Built-in headphone calibration presets sound like a great tool for the bedroom producer, but like most digital signal processing, there will almost always be extra, potentially unwanted effects on the digital waveform.
Additionally, it is a well-accepted fact that even the seating position of a pair of headphones on a head can create variability in its frequency response, not to mention variations caused due to differences in people’s ear cavity sizes and pinnae.
As a part of a research project conducted at The University of Sydney in 2018, I conducted a series of tests in an attempt to ascertain the variability in frequency response due to these factors.
The headphones were placed on a Neumann KU100 dummy head (kind of like a crash test dummy with microphones in its ears — check out Kieran’s review of it here).
Frequency responses were measured using sinusoidal sweeps in an anechoic chamber.
For each measurement, the headphones were taken off and then replaced back onto the fake ears. The graph below shows the variation in a pair of Hifiman He400i with ten re-seatings, shown per ear.
Not only is there a huge deviation between measurements, but there is an even larger variation between the left-hand and right-hand side drivers.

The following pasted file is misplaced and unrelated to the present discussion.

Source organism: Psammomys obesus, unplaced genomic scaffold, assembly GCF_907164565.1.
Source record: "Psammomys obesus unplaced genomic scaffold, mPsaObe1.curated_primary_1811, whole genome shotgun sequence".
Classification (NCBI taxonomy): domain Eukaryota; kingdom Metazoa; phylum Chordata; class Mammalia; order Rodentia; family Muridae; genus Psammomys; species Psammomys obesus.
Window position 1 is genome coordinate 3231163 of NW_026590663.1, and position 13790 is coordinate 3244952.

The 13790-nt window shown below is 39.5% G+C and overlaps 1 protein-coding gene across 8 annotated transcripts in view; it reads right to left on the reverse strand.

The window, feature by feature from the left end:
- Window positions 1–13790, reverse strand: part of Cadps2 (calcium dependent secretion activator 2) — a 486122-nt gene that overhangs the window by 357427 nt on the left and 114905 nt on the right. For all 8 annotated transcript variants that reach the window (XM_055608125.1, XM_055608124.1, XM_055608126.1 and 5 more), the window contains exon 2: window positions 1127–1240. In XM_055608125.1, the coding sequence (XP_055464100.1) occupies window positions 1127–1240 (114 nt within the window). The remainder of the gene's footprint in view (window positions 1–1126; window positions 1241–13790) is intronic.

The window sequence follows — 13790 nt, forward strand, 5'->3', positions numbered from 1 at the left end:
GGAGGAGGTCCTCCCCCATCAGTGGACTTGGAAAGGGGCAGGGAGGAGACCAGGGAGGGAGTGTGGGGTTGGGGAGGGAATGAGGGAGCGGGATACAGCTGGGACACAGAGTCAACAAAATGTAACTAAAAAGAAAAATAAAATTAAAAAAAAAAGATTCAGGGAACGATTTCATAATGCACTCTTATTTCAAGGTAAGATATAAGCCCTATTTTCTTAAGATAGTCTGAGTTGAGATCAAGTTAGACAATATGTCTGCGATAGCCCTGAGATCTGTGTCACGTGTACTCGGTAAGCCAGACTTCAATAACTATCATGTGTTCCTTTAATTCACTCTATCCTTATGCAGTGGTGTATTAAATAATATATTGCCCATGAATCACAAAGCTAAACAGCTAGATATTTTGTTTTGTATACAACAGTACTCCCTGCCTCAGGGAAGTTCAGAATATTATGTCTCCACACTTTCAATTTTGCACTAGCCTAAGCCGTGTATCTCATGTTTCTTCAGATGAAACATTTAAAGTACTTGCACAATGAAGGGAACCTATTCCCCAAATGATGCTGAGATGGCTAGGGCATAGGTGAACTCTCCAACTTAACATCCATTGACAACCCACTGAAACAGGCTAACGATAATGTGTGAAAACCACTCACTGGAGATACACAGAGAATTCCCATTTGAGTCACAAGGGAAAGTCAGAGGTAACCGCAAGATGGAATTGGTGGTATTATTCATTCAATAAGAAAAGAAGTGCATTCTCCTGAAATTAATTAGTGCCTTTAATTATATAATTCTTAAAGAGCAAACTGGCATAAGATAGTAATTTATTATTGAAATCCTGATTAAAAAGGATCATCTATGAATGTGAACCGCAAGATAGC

Given this, how is it possible for a one size fits all calibration profile to be effective at creating a flat response?
The answer? It isn’t.
As a point of comparison, Sonarworks supplied reference calibration curve for the same pair of headphones looks like the following…
Not quite the same are they?
The experiment was repeated with 2 other pairs of common consumer-grade open-back reference headphones (a pair each of Sennheisers and AKGs) and similar results were found.
To Boost The Bass, Or Not Boost The Bass?
Looking at the documented frequency response for any on-ear or over-ear headphone, something very obvious becomes apparent:
Small headphone drivers, dynamic or planar-magnetic, really struggle to reproduce sound in the low end of the frequency spectrum.
As most people in the music production game know, it is much easier to generate lower frequency sound with larger diaphragm, deeper loudspeakers, rather than shallow, small drivers.
For one of the most beloved pairs of headphones out there, the Sennheiser HD600s, Sonarworks corrects the 20-50Hz by up to 10 dB.
Anyone who’s ever tried to drive too much low-frequency sound out of a portable bluetooth speaker knows how that goes, so why would it be any different for headphone drivers?